Study unlocks door to xanthophyll for eye health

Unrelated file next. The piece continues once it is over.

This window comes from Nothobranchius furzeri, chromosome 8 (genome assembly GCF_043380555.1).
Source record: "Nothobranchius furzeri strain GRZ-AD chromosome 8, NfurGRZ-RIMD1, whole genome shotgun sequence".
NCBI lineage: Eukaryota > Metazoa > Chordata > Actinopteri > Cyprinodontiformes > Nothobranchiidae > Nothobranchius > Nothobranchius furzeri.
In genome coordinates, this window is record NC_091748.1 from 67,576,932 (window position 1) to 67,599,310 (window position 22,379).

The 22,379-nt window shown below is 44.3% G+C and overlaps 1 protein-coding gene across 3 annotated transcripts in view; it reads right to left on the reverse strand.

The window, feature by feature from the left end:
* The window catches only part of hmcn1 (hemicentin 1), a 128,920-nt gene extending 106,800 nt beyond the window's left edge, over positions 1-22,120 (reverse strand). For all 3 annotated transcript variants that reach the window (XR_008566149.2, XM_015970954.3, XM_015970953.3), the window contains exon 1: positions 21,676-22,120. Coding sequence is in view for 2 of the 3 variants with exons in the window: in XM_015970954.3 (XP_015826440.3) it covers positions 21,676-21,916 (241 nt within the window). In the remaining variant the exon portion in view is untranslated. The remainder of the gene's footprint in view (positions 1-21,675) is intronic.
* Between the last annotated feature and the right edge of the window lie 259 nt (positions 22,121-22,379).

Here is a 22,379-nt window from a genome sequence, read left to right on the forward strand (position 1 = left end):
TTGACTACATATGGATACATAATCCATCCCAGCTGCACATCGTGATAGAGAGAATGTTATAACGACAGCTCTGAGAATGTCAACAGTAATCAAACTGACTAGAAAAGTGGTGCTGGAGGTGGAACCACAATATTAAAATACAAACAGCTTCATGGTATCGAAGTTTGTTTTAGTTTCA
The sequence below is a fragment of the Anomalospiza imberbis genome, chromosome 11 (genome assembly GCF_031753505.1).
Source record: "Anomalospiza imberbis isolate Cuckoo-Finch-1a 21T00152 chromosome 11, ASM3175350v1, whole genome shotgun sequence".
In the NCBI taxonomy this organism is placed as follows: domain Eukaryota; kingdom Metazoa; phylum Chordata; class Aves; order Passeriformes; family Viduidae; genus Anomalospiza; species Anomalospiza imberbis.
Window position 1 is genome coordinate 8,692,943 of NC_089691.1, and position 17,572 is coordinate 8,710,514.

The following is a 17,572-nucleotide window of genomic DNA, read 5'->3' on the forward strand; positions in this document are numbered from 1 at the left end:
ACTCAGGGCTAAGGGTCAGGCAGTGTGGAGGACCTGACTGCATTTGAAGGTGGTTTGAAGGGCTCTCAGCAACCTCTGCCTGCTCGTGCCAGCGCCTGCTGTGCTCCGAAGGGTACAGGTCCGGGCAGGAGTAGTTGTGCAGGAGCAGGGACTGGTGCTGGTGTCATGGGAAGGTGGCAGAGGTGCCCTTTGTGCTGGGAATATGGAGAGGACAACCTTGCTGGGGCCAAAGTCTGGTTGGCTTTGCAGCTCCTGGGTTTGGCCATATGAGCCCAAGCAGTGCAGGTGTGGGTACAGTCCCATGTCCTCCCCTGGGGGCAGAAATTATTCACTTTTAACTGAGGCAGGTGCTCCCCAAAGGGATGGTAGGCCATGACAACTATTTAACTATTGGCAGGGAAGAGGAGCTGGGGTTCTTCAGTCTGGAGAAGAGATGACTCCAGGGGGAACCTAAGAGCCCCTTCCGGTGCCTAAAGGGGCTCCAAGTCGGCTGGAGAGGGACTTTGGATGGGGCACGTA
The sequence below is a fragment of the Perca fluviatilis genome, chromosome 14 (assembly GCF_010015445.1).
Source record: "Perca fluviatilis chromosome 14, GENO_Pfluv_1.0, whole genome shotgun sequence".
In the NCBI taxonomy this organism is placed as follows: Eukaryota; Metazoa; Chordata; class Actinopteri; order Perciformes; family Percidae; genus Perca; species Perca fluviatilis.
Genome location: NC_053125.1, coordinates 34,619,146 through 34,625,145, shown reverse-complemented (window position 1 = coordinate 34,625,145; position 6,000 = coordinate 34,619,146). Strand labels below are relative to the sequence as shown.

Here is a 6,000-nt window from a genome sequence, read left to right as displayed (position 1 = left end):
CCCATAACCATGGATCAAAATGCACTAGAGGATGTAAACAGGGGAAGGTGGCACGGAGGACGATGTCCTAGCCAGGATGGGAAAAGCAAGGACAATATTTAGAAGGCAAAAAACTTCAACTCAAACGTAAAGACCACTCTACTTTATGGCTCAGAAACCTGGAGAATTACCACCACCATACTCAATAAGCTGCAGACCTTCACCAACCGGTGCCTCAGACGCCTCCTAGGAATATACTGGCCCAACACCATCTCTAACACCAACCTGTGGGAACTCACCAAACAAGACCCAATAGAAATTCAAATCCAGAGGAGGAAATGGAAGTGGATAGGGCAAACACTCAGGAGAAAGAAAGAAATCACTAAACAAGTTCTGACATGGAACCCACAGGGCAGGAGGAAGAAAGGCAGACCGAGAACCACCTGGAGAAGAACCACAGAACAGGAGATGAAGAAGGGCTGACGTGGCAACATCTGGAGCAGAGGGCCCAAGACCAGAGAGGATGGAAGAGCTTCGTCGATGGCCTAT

The science supporting lutein and zeaxanthin for eye health is strong, but how the compounds move from the blood stream to the eye was not clear. American scientists have gained an insight, according to new research. A protein called SR-B1, or scavenger receptor class B, type 1, is responsible for transporting nutrients to the eye, according to findings published in the Journal of Lipid Research. Earlier work had identified SR-B1’s involvement in the absorption of these nutrients in the intestine, so the researchers examined if the same transporter is also involved in the eye. A large body of science supports the role of lutein and zeaxanthin against the development of age-related macular degeneration (AMD), the leading cause of legal blindness for people over 55 years of age in the Western world, according to AMD Alliance International. «Our research to understand this mechanism might provide a greater appreciation for how one could intervene to possibly slow macular degeneration,» said lead researcher Earl Harrison from Ohio State University. The new study supports the potential of lutein and zeaxanthin by providing a valid mechanism, explaining how the compounds, known as xanthophylls, can be transported from the blood into the eyes. They are commonly found in green, leafy vegetables, such as kale, spinach, broccoli, zucchini and peas, and in yellow or orange fruits and vegetables, such as carrots, papaya, squash and peaches. Source: Journal of Lipid Research August 2008, Volume 49, Pages 1715-1724 «Xanthophylls are preferentially taken up compared with ß-carotene by retinal cells via a SRBI-dependent mechanism» Authors: A. During, S. Doraiswamy, E.H. Harrison
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